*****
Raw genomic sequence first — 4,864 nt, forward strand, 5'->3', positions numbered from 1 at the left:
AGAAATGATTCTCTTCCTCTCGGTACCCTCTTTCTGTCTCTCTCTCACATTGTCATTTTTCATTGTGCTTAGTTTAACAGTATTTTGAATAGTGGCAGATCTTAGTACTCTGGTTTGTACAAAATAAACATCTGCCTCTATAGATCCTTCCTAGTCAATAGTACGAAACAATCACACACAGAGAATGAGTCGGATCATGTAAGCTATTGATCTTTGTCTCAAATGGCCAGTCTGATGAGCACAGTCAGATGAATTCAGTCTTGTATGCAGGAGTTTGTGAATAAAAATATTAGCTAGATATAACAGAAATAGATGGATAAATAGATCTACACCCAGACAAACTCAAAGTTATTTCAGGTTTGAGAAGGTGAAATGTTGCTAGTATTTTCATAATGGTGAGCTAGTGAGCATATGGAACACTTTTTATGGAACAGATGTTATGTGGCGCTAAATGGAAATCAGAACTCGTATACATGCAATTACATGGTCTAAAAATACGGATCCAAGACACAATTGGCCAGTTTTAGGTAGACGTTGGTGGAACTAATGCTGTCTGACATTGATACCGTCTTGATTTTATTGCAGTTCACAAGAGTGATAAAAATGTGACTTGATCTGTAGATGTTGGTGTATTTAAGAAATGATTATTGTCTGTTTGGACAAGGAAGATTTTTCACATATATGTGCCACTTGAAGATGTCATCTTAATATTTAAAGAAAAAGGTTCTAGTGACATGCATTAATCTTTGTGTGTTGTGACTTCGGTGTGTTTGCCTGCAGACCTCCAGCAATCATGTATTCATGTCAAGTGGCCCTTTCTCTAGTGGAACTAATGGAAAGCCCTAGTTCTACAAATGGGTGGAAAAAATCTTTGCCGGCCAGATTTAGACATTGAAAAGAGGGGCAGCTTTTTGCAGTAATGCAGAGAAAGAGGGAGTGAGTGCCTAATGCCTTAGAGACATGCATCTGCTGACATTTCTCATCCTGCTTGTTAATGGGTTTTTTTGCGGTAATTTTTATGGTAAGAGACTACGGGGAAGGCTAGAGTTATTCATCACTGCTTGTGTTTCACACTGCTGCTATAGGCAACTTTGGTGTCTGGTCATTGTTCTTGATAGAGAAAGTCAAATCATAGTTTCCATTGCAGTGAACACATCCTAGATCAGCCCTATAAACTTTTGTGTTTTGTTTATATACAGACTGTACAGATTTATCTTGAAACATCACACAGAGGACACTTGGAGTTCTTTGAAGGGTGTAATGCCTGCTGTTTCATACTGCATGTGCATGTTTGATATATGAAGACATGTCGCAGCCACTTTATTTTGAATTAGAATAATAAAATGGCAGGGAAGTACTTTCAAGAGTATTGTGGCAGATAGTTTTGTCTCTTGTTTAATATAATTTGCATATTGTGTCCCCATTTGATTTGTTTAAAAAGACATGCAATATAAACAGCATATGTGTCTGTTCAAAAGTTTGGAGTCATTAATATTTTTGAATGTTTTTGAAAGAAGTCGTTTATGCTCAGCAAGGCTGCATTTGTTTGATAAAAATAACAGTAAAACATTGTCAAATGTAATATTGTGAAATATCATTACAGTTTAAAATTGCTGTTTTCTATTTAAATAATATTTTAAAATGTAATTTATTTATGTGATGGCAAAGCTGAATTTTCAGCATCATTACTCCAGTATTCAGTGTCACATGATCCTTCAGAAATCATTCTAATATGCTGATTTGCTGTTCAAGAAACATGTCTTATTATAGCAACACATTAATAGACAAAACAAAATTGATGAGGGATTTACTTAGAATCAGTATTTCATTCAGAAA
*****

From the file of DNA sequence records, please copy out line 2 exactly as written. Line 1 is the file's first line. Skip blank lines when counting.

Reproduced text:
AGAAATGATTCTCTTCCTCTCGGTACCCTCTTTCTGTCTCTCTCTCACATTGTCATTTTTCATTGTGCTTAGTTTAACAGTATTTTGAATAGTGGCAGATCTTAGTACTCTGGTTTGTACAAAATAAACATCTGCCTCTATAGATCCTTCCTAGTCAATAGTACGAAACAATCACACACAGAGAATGAGTCGGATCATGTAAGCTATTGATCTTTGTCTCAAATGGCCAGTCTGATGAGCACAGTCAGATGAATTCAGTCTTGTATGCAGGAGTTTGTGAATAAAAATATTAGCTAGATATAACAGAAATAGATGGATAAATAGATCTACACCCAGACAAACTCAAAGTTATTTCAGGTTTGAGAAGGTGAAATGTTGCTAGTATTTTCATAATGGTGAGCTAGTGAGCATATGGAACACTTTTTATGGAACAGATGTTATGTGGCGCTAAATGGAAATCAGAACTCGTATACATGCAATTACATGGTCTAAAAATACGGATCCAAGACACAATTGGCCAGTTTTAGGTAGACGTTGGTGGAACTAATGCTGTCTGACATTGATACCGTCTTGATTTTATTGCAGTTCACAAGAGTGATAAAAATGTGACTTGATCTGTAGATGTTGGTGTATTTAAGAAATGATTATTGTCTGTTTGGACAAGGAAGATTTTTCACATATATGTGCCACTTGAAGATGTCATCTTAATATTTAAAGAAAAAGGTTCTAGTGACATGCATTAATCTTTGTGTGTTGTGACTTCGGTGTGTTTGCCTGCAGACCTCCAGCAATCATGTATTCATGTCAAGTGGCCCTTTCTCTAGTGGAACTAATGGAAAGCCCTAGTTCTACAAATGGGTGGAAAAAATCTTTGCCGGCCAGATTTAGACATTGAAAAGAGGGGCAGCTTTTTGCAGTAATGCAGAGAAAGAGGGAGTGAGTGCCTAATGCCTTAGAGACATGCATCTGCTGACATTTCTCATCCTGCTTGTTAATGGGTTTTTTTGCGGTAATTTTTATGGTAAGAGACTACGGGGAAGGCTAGAGTTATTCATCACTGCTTGTGTTTCACACTGCTGCTATAGGCAACTTTGGTGTCTGGTCATTGTTCTTGATAGAGAAAGTCAAATCATAGTTTCCATTGCAGTGAACACATCCTAGATCAGCCCTATAAACTTTTGTGTTTTGTTTATATACAGACTGTACAGATTTATCTTGAAACATCACACAGAGGACACTTGGAGTTCTTTGAAGGGTGTAATGCCTGCTGTTTCATACTGCATGTGCATGTTTGATATATGAAGACATGTCGCAGCCACTTTATTTTGAATTAGAATAATAAAATGGCAGGGAAGTACTTTCAAGAGTATTGTGGCAGATAGTTTTGTCTCTTGTTTAATATAATTTGCATATTGTGTCCCCATTTGATTTGTTTAAAAAGACATGCAATATAAACAGCATATGTGTCTGTTCAAAAGTTTGGAGTCATTAATATTTTTGAATGTTTTTGAAAGAAGTCGTTTATGCTCAGCAAGGCTGCATTTGTTTGATAAAAATAACAGTAAAACATTGTCAAATGTAATATTGTGAAATATCATTACAGTTTAAAATTGCTGTTTTCTATTTAAATAATATTTTAAAATGTAATTTATTTATGTGATGGCAAAGCTGAATTTTCAGCATCATTACTCCAGTATTCAGTGTCACATGATCCTTCAGAAATCATTCTAATATGCTGATTTGCTGTTCAAGAAACATGTCTTATTATAGCAACACATTAATAGACAAAACAAAATTGATGAGGGATTTACTTAGAATCAGTATTTCATTCAGAAA